Chin, associate chief and director of research in the Section of General Internal Medicine at the University of Chicago Medicine, was elected by the national medical society’s 3,000 members, who are the general internal medicine faculty at the country’s medical schools and teaching hospitals.
“I am honored and humbled to be elected president of SGIM,” said Chin, who is also the associate director of the MacLean Center for Clinical Medical Ethics. “General internal medicine is the heart of our health care system, and patients recognize how important it is to have an excellent primary care physician who knows them and truly cares for them.”
As the nation’s health care undergoes fundamental change, a growing spotlight has been put on primary care to find innovations in care delivery.
Chin plans to mobilize SGIM’s extensive expertise in academic general internal medicine and capitalize on its members’ experiences in innovative care delivery models to improve the quality of care and outcomes for all patients, including the most vulnerable populations in society.
Health disparities are a major focus of Chin’s research. He is director of Finding Answers: Disparities Research for Change, a national program based at the University of Chicago and funded by the Robert Wood Johnson Foundation. It seeks evidence-based solutions to reduce racial and ethnic health disparities.
This dovetails with SGIM’s pioneering efforts to reduce unacceptable differences in care and outcomes based on the patient’s race, socioeconomic status, gender, and health insurance.
Chin’s priorities for SGIM include using the strengths and knowledge of general internists to improve health policy and population health management. He also wants to advance primary care training and identify priority areas for research funding.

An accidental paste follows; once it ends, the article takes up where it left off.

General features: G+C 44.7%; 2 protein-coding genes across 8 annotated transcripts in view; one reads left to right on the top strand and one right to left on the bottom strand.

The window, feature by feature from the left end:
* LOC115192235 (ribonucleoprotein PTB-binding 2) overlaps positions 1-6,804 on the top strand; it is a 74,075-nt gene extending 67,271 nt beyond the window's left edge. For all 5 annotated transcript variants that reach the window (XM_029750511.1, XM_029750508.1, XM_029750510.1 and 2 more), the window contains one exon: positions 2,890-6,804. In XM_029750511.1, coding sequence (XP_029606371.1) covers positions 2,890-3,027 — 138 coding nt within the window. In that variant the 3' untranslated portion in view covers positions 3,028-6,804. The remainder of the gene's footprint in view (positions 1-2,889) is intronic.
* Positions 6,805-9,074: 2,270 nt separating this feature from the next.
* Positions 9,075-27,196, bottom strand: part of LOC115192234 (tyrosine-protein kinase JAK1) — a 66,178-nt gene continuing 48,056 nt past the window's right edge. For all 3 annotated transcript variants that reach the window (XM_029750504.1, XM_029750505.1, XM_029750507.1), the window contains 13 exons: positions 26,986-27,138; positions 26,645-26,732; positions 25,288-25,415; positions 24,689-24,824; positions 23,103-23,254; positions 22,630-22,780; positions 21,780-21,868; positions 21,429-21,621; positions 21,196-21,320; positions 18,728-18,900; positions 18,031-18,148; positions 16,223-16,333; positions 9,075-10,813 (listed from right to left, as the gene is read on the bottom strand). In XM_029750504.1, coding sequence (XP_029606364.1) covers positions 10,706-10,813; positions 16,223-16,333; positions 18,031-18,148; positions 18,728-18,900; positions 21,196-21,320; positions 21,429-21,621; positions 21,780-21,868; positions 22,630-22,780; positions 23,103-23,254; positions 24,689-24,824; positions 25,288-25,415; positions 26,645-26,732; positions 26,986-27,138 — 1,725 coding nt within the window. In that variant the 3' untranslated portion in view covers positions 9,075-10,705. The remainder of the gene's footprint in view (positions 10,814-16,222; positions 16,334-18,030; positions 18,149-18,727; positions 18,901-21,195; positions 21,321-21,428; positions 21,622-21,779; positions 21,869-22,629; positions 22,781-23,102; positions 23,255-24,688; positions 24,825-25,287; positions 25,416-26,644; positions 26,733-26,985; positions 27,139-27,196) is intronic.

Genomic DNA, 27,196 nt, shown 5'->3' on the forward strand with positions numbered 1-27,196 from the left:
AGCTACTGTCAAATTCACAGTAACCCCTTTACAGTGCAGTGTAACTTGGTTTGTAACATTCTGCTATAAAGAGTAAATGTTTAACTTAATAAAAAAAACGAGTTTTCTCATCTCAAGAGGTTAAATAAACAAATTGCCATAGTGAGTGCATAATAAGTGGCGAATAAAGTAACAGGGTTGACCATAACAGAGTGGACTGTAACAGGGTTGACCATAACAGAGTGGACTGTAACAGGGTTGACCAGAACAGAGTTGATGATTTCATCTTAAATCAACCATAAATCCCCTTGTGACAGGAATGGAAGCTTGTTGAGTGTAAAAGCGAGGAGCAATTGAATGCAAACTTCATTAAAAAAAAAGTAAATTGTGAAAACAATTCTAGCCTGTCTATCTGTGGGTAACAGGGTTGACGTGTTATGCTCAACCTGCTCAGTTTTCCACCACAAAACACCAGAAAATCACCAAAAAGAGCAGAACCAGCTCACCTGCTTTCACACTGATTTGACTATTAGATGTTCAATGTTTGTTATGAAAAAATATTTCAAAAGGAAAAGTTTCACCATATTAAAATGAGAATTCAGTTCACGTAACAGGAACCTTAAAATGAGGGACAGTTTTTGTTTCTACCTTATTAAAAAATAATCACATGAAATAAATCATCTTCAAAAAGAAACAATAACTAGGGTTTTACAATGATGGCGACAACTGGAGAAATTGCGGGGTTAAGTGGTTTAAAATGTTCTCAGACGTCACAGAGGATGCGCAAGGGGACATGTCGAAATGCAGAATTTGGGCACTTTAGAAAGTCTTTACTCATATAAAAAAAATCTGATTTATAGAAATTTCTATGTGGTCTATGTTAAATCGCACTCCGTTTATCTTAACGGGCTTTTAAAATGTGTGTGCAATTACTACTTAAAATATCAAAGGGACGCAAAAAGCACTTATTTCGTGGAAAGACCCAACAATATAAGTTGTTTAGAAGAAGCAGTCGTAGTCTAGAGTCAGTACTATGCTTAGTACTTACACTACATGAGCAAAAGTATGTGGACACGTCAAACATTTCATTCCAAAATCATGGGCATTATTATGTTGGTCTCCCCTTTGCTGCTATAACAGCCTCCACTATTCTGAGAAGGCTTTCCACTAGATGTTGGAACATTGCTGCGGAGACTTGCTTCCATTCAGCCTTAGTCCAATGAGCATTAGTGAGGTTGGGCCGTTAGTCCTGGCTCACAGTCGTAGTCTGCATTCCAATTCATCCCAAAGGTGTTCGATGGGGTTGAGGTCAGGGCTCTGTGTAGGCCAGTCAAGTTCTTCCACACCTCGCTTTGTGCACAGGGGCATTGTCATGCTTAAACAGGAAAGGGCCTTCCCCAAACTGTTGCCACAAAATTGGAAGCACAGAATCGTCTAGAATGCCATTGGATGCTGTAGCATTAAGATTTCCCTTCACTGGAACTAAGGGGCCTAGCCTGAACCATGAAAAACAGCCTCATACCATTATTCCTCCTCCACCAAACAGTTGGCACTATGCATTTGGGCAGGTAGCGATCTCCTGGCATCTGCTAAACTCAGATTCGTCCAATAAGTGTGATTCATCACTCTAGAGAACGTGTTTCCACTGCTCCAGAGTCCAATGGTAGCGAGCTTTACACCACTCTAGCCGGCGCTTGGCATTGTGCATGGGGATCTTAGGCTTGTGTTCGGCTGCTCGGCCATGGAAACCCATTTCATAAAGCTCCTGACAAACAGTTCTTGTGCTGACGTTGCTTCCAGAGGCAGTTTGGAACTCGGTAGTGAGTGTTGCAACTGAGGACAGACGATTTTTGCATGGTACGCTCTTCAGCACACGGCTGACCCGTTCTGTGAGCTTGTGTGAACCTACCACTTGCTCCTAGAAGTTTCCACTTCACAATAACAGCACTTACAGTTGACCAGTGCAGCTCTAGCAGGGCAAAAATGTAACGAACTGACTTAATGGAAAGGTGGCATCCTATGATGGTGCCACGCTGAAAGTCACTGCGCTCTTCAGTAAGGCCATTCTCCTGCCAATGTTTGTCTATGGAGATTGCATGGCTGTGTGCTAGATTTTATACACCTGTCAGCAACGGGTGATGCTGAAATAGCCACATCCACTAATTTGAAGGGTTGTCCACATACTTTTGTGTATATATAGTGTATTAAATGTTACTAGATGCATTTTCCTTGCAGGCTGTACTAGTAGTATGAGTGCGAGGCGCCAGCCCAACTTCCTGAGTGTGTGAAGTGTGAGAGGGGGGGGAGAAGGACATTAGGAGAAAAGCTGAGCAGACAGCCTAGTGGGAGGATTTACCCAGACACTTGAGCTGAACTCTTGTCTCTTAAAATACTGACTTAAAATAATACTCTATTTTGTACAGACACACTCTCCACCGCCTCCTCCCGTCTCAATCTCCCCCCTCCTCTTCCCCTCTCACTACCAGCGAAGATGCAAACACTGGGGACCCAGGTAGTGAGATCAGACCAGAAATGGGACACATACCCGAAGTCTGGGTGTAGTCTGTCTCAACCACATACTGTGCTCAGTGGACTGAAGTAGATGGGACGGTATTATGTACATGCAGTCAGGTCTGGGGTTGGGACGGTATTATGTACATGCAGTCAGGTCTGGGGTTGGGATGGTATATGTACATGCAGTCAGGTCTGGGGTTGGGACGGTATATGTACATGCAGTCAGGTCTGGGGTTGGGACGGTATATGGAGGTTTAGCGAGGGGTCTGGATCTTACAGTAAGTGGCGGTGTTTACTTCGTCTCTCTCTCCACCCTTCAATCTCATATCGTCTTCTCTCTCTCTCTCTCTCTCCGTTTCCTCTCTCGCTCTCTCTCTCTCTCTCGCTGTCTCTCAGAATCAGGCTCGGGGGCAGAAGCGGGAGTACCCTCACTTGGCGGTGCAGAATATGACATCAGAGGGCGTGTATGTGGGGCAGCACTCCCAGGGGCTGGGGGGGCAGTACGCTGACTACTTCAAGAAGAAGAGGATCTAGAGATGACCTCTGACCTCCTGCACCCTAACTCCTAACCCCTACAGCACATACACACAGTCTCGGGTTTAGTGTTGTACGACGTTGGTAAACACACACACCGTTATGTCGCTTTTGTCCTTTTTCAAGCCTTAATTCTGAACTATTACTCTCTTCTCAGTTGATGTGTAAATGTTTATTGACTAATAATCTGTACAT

As associate director of the MacLean Center, Chin was instrumental in organizing this year’s ongoing successful lecture series, Ethical Issues in Health Care Reform. He is also spearheading the MacLean Center’s increased focus in the coming year on health care policy and disparity issues.
“SGIM is fortunate to have Marshall Chin as our president-elect for the 2014-2015 year,” said SGIM Executive Director David Karlson, PhD. “Marshall brings SGIM a great deal of experience in governance and leadership, having served previously on the SGIM Council as well as on the governing bodies of other organizations. We welcome Marshall back into the SGIM leadership family.”
Chin will become SGIM president in the 2015-2016 year and lead its 18-member governing board. He will become past-president the following year, marking a three-year stay in the society’s top leadership. Through his tenure, he will support and promote the work of its more than 80 member-driven committees, taskforces and interest groups.
“Leading SGIM is a wonderful opportunity to improve patient care during a time of great change with health care reform,” he said. “On a personal level, SGIM is a special organization that has inspired, taught and nurtured me over the years, and so it is great to give something back.”